It took Noam “Nani” Vazana a while to find her root bearings but she eventually got there. Not that she had exactly been sitting around twiddling her thumbs.
The 39-year-old Amsterdam-resident Israeli singer-songwriter has been very active on the music scene for some years now, performing across the globe and putting out four solo albums in the process. The latest, Ladino-based Ke Haber (What’s New), came out a couple of months or so ago.
In many ways Vazana is the epitome of the wandering Jew. She left her native Jerusalem for the Netherlands 13 years ago and has been wending her creative way along all kinds of cultural and musical pathways in the interim. She studied classical piano and trombone, gradually segueing into the worlds of jazz and pop, before finally making her way “back home” with her third release, Andalusian Brew, and now Ke Haber.
Vazana confesses to having the odd ulterior motive for delving into the sumptuous sonic and textural textures of Ladino, her roots language that was spoken and – crucially – sung by her grandmother. “Ladino is also an endangered language and I want to help to keep it alive,” she says. “There is also something fundamentally matriarchal about it.”
It was on a trip to Morocco, around six years ago, when Vazana encountered a powerful light bulb moment.
“I was invited to perform at the jazz festival in Tangier. It was very moving to be there,” she recalls, adding that she was determined to make the trip more than just a musical foray. “I thought, it was my first time in Morocco and it was a sort of roots odyssey. I went to Fes, where my grandmother came from, and there, on the street, I heard people singing in Ladino,” she exclaims. “There they were, on the street, in the most authentic way possible, people just singing together, in Ladino!”
Suddenly her personal and artistic route forward became crystal clear. “When I heard them singing, I got an idea of how people really lived back then, during my grandmother’s time in Morocco. That really played on my heart.”
It also brought back memories of the few short years she spent with her antecedent. “My grandmother died when I was 12, and she was ill for the last few years. But I remember, when I was four or five years old, I sat with her in the kitchen and, while we peeled beans, she sang Ladino songs.”
It was a powerful childhood experience that was to prove to be a formative passage of time, which, years later, was to point the way forward for Vazana. “I didn’t remember the exact words of the songs she sang, but I remembered the tunes.”
That image sat in Vazana’s memory banks until she made it to Morocco. “I didn’t hear Ladino songs for many years. There was a very big time gap, which is why it was such a powerful occurrence for me when I heard those people singing in Fes.”
The touch paper had been well and truly ignited although it took a little longer for the familial-fed musical rocket to take off. The song Vazana recalls so clearly from that kitchen session with her grandma was “Los Guisados De La Berenjena” (“The Eggplant Stews”), which found its way onto Andalusian Brew, which came out in 2018.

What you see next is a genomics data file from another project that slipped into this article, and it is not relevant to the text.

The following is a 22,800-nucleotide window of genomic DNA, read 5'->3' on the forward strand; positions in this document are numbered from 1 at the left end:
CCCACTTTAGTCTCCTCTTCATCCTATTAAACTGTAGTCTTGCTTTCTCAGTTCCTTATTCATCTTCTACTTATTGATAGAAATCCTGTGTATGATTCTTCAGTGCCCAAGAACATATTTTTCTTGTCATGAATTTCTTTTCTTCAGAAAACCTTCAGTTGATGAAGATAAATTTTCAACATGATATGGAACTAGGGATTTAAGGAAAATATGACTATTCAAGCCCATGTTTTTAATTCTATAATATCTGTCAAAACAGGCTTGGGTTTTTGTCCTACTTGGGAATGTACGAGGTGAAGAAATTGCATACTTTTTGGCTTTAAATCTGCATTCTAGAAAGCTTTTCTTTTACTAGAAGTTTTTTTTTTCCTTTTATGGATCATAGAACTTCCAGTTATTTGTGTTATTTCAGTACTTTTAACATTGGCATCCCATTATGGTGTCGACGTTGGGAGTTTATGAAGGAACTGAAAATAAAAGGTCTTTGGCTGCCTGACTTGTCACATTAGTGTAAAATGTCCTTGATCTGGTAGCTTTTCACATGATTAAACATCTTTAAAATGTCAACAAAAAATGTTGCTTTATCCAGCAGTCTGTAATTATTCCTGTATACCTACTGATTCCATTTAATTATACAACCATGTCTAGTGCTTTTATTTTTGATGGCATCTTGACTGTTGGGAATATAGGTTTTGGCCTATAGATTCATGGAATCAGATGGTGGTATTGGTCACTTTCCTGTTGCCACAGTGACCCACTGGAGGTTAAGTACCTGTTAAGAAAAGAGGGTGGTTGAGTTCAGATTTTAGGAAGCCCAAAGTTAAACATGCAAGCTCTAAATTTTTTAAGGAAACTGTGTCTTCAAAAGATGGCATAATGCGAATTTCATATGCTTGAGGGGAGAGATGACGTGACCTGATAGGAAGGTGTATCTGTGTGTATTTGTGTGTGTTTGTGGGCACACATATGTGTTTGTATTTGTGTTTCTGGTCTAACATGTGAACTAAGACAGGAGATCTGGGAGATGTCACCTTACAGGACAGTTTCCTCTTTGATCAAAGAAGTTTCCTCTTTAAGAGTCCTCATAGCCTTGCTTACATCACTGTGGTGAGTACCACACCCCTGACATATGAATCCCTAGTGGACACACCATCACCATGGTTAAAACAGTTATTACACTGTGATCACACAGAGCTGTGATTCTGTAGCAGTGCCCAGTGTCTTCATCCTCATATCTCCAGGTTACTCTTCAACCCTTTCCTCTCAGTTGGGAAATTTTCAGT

It had been a rocky road – she says her Moroccan-born father forbade his offspring from speaking Ladino at home – but she got there. “My father fled Morocco, and he wanted to leave the bad past behind him.”
Now there was no stopping her, albeit after a slowish start, and even though her hands on Ladino magical mystery tour began as a sort of afterthought. “I didn’t think, right away, that I’d do a Ladino album. I thought it was interesting and I started looking for all sorts of Ladino songs on the Internet, to see what it was all about.”
Vazana put her voice where her heart was, for the first time, at the Israeli Embassy in the Netherlands when she was invited to perform there.
“Before the show we started jamming, and thinking about what we should play when we suddenly came up with the idea of doing a Ladino song,” she explains. And so it came to be. “It was very powerful and after the show, the ambassador came up to me and asked if we did other stuff in Ladino.”
Fast forward a couple of years, with plenty of Ladino musical research undertaken in the interim, Vazana made a spur-of-the-moment decision which changed everything.
“I was about to go into a recording studio, with a string quartet, to record my own songs in English. One week beforehand I thought, stop, something here isn’t quite right, and I decided to make a Ladino album instead.” Just like that.
And so Andalusian Brew came to be, and now Ke Haber. The latest offering is an intriguing, wide-ranging mix of mostly Ladino numbers, with some Turkish seasoning, principally on the sensually-packed “Çok Seni Severim” (“I Love You Too Much”), which fuses with a children’s song in Ladino curiously called “Si Verias a la Rana,” which translates as “If You Would See the Frog.”
“I felt that having some Turkish on the record was apt because the largest Ladino-speaking community in the world is in Turkey, and they even have the only Ladino newspaper in the world there,” Vazana notes. “I want the language to survive, and I want the music to thrive, not as an ancient historical form but as something vibrant and contemporary”
Listening to Ke Haber can certainly help in that regard. Vazana is also hoping to perform some shows here sometime this year. Can’t wait.
For more information: https://nanimusic.com/home/